Philosophy

The Philosophy Major

Philosophy is meaningfully connected to virtually all other disciplines, and can prove a valuable major or double major for a range of professional interests. It is expected of the philosophy major to learn to read and analyze texts with attention to argument, to develop the ability to reason dispassionately and critically, to acquire the ability to articulate ideas and arguments both orally and in writing with clarity, precision and cogency.

Department of Classics, Philosophy, & Religion at UMW
Department of Classics, Philosophy, & Religion at UMW

While some philosophy majors continue in graduate school intending to embark on careers of teaching and research, a philosophy major can be advantageous for business, journalism and publishing, or any profession that demands abilities to think and write clearly. Philosophy is a superb pre-law major, looked upon with favor by many top-notch law schools.

The Discipline of Philosophy

“Philosophy” is our term for a specific academic discipline, and for a particular kind of human inquiry that is the subject of that discipline. The discipline of philosophy is rigorous and difficult, yet both creative and rewarding. The word “philosophy” derives from the ancient Greeks, to whom the Western world owes the discovery and systematization of philosophical thought. Literally, philosophy, whose object is insight into truth, is the love (philein) of wisdom (sophia). Philosophical thought is no one’s invention; it antedates the establishment of academic institutions; it is not confined to the Western tradition that coined the word we use to label it.; nevertheless, that word’s etymology provides a good first indication of the nature of this area of study.

Observe that the lover of wisdom is not necessarily wise: the designation describes an activity, not a possession. The discipline of philosophy does not maintain a treasure trove of truths, like gold coins, to be opened and displayed for the amazement of initiates; rather it engages and extends an intellectual enterprise: the rational inquiry into truth. If you think carefully about this, you might draw some conclusions about philosophical questions, and the nature of the questions reveals the nature of the process. The material for philosophical inquiry is drawn from virtually anything within the scope of human thought and experience; the tool for philosophical inquiry is reason. The questions of philosophy are questions that are meaningfully discussed, open to rational argument and demonstration, but rarely or never decisively provable. Philosophical questions are traditionally classified within several sub disciplines.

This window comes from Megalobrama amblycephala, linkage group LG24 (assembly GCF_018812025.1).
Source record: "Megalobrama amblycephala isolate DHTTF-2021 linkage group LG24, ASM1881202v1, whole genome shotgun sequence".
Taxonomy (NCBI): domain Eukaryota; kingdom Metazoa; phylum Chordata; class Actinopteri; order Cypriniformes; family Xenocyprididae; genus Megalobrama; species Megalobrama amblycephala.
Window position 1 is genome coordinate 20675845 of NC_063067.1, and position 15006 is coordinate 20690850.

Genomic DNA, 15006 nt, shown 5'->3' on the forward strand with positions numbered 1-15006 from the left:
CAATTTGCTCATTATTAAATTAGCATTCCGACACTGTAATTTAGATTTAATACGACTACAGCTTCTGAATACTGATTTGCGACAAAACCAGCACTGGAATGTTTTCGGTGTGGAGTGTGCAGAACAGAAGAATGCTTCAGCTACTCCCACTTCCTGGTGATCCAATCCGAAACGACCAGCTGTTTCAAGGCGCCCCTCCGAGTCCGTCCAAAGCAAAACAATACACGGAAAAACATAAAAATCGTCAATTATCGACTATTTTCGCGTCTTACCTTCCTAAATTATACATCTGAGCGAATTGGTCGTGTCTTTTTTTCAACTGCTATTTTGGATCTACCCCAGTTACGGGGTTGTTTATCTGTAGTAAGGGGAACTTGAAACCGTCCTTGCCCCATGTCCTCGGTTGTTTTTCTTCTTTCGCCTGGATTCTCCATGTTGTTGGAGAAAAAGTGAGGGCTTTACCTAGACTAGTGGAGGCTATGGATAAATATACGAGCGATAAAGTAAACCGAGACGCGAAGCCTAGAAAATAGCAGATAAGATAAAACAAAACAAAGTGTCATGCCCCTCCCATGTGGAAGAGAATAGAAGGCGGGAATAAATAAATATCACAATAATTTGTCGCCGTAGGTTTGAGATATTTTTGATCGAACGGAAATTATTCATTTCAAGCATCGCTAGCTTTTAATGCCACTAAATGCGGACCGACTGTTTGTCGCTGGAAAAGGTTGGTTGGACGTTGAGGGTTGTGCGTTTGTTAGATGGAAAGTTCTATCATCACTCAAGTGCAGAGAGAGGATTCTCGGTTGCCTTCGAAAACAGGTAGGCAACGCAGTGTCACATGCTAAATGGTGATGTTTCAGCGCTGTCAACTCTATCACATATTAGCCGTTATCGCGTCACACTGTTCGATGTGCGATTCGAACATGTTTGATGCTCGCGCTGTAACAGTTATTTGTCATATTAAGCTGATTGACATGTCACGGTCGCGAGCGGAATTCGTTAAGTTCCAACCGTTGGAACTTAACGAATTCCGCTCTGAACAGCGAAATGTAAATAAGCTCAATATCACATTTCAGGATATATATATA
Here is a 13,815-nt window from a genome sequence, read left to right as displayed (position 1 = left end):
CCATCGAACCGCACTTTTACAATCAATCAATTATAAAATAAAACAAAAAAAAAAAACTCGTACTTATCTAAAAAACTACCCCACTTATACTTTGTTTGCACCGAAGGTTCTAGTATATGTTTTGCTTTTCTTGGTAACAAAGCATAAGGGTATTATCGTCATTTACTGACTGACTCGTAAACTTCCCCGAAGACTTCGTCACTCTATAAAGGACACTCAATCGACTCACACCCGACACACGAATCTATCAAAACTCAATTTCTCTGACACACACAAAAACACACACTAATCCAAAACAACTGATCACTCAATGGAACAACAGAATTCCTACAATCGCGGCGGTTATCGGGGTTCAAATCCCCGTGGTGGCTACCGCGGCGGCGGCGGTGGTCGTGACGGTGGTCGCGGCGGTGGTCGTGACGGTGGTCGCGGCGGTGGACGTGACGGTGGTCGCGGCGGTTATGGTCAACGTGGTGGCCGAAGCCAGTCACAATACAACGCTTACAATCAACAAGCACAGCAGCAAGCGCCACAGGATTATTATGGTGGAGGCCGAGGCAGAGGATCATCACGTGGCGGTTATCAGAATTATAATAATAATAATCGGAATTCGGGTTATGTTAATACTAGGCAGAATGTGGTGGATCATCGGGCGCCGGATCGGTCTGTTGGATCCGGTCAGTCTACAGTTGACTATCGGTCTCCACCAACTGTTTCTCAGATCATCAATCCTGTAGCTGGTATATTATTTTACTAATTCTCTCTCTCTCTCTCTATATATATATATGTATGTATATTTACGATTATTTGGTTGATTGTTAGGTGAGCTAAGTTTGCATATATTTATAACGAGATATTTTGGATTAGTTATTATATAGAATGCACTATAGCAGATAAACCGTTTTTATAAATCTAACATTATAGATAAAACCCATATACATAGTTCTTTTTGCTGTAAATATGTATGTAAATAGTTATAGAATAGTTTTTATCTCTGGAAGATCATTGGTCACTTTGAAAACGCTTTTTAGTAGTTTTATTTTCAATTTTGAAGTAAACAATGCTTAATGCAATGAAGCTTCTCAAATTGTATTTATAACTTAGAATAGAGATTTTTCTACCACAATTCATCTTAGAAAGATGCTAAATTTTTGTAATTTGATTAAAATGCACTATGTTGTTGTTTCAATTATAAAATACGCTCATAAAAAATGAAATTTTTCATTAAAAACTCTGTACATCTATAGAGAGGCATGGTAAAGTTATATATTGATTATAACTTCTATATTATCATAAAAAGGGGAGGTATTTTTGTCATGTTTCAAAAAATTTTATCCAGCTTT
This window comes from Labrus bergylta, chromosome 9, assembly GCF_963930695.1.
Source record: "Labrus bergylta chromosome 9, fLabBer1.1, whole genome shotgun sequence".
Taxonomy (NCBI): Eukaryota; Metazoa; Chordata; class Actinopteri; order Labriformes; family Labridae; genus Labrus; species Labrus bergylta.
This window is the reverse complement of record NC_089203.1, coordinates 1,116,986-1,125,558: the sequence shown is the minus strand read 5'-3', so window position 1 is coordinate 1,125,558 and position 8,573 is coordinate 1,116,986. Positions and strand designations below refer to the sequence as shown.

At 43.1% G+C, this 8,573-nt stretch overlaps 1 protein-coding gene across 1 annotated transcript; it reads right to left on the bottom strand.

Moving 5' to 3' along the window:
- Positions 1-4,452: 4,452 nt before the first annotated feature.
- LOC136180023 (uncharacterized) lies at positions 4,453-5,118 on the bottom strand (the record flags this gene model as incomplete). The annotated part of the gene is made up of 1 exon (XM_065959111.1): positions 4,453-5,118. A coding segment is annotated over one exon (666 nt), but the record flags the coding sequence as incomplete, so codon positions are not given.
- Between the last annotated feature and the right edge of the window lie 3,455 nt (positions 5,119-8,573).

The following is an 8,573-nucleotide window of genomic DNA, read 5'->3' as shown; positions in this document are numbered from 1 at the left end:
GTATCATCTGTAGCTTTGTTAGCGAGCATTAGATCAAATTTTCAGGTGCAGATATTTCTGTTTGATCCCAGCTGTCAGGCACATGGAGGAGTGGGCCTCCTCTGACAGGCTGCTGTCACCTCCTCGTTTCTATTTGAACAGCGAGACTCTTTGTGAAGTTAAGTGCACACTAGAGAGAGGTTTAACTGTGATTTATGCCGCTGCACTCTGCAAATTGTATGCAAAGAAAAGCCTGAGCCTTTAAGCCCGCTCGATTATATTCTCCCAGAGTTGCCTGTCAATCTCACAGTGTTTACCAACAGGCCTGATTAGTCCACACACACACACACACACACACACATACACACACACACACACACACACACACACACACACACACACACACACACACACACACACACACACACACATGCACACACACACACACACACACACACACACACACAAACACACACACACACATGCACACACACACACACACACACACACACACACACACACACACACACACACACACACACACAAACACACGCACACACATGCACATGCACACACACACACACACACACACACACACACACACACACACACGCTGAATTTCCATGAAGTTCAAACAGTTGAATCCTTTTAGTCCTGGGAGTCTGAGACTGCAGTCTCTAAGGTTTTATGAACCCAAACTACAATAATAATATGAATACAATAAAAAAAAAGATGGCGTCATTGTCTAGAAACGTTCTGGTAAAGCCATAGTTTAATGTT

The traditional subdivisions of philosophy

The main divisions include the following, which are illustrated with a few representative topics.

Metaphysics
This most general and most “abstract” area of philosophy examines questions of first principles: What is being?  What is existence?  What is the self?  What is causality?  How are appearance and reality distinguished?

Epistemology
The theory of knowledge, its definition, the kinds of knowledge, how it is obtained, how it is  justified.

Ethics
Moral philosophy examines theories of right and wrong, good and bad, as they pertain to the individual and the individual’s place in society.

Aesthetics
The theory of art:  What is art?  What is beauty?  Can art be defined?  What is its function?  What is its effect?

Logic
The science of argument, the rigorous study of the varieties of reasoning and how evidence supports, or fails to support conclusions.

Faculty

Craig Vasey, Professor of Philosophy
Department Chair
Contemporary French Philosophy, Feminism, Race and Gender Issues, Phenomenology and Existentialism

David Ambuel, Professor of Philosophy
Kurt F. Leidecker Co-Chair of Asian Studies
Ancient Greek Philosophy, Indian and Asian philosophy, History of Philosophy, Kant, Philosophy of Logic

Mehdi Aminrazavi, Professor of Philosophy and Religion
Kurt F. Leidecker Co-Chair of Asian Studies
Medieval Philosophy, Islamic Philosophy, Philosophy of Religion

Jason Matzke, Professor of Philosophy
Ethics, Applied Ethics (Environmental and Medical), Philosophy of Law, and Social and Political Philosophy

Nina Mikhalevsky, Professor of Philosophy
Aesthetics, Ethics, Political and Social Theory, History of Philosophy